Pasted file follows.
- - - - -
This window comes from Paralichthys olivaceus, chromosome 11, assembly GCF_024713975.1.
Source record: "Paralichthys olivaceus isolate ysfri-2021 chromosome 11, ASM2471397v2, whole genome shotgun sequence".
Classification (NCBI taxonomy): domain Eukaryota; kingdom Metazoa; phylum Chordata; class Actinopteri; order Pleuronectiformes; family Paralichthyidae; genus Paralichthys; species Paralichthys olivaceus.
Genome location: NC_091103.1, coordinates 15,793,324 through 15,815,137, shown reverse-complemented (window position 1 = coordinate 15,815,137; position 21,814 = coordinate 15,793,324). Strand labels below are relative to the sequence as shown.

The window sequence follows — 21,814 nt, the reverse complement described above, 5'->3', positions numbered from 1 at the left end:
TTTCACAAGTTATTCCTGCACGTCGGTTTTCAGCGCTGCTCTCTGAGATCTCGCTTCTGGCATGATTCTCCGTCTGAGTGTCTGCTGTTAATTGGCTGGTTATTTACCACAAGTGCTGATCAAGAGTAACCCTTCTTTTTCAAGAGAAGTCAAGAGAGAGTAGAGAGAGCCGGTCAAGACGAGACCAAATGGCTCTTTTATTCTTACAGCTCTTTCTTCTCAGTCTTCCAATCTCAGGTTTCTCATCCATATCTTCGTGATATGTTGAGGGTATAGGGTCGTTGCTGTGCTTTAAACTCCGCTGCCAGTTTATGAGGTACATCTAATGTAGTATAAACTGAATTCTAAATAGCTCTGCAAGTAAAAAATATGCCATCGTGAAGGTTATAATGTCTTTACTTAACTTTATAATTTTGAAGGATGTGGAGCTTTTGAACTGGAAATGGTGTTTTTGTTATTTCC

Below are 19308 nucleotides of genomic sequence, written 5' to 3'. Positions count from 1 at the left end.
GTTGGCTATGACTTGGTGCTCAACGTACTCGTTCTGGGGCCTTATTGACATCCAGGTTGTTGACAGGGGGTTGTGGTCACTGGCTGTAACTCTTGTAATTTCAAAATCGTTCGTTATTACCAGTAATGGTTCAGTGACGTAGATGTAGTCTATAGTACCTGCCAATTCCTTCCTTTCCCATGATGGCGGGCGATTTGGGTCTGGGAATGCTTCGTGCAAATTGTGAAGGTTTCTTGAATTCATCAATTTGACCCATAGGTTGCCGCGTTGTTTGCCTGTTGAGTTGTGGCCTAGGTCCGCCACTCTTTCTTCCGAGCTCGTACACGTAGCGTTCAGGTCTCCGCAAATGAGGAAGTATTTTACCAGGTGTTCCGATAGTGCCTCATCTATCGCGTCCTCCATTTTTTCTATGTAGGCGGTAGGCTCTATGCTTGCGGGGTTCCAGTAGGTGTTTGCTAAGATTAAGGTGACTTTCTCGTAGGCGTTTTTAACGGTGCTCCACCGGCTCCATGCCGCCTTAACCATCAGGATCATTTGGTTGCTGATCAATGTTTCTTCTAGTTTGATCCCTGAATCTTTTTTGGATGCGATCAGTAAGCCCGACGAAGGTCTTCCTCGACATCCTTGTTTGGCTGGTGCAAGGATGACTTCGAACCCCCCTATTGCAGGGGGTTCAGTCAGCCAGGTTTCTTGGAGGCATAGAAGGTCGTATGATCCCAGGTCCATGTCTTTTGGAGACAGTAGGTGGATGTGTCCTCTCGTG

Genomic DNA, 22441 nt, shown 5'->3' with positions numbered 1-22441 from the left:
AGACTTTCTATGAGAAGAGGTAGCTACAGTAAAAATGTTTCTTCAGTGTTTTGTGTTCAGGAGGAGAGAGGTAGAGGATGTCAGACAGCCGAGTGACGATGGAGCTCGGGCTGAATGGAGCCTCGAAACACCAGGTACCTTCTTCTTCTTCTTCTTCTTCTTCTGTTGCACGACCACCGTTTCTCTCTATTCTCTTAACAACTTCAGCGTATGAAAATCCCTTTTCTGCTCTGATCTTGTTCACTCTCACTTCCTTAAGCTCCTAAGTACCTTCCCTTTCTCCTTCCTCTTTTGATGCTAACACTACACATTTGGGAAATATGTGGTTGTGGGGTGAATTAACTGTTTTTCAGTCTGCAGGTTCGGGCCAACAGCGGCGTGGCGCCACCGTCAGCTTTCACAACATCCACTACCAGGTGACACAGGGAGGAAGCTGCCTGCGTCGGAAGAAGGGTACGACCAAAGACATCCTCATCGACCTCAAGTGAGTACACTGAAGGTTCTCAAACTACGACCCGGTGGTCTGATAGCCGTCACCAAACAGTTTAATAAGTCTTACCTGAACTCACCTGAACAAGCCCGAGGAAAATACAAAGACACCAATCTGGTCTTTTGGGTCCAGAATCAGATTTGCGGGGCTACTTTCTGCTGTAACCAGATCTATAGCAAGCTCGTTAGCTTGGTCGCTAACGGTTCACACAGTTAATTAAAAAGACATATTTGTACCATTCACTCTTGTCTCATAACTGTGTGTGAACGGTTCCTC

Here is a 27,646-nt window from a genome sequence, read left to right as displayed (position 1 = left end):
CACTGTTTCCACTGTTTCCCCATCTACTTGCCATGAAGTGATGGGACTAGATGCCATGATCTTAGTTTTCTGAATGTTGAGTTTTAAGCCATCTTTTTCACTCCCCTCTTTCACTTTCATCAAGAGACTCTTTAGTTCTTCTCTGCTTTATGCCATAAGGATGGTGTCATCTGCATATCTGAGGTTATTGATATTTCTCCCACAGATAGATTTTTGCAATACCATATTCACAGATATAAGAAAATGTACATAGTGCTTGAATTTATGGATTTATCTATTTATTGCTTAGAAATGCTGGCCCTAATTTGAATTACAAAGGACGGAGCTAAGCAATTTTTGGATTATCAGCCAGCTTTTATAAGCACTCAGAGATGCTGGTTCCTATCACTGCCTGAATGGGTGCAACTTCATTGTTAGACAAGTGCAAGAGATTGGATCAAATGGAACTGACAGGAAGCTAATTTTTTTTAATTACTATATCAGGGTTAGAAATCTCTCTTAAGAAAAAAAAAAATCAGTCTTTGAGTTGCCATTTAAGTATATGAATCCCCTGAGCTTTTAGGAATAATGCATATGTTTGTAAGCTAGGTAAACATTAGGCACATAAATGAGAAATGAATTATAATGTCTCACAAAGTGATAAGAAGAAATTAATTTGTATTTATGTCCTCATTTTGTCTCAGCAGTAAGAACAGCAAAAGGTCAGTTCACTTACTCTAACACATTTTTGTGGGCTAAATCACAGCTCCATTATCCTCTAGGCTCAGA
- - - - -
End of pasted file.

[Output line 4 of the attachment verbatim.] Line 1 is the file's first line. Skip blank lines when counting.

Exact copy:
Genome location: NC_091103.1, coordinates 15,793,324 through 15,815,137, shown reverse-complemented (window position 1 = coordinate 15,815,137; position 21,814 = coordinate 15,793,324). Strand labels below are relative to the sequence as shown.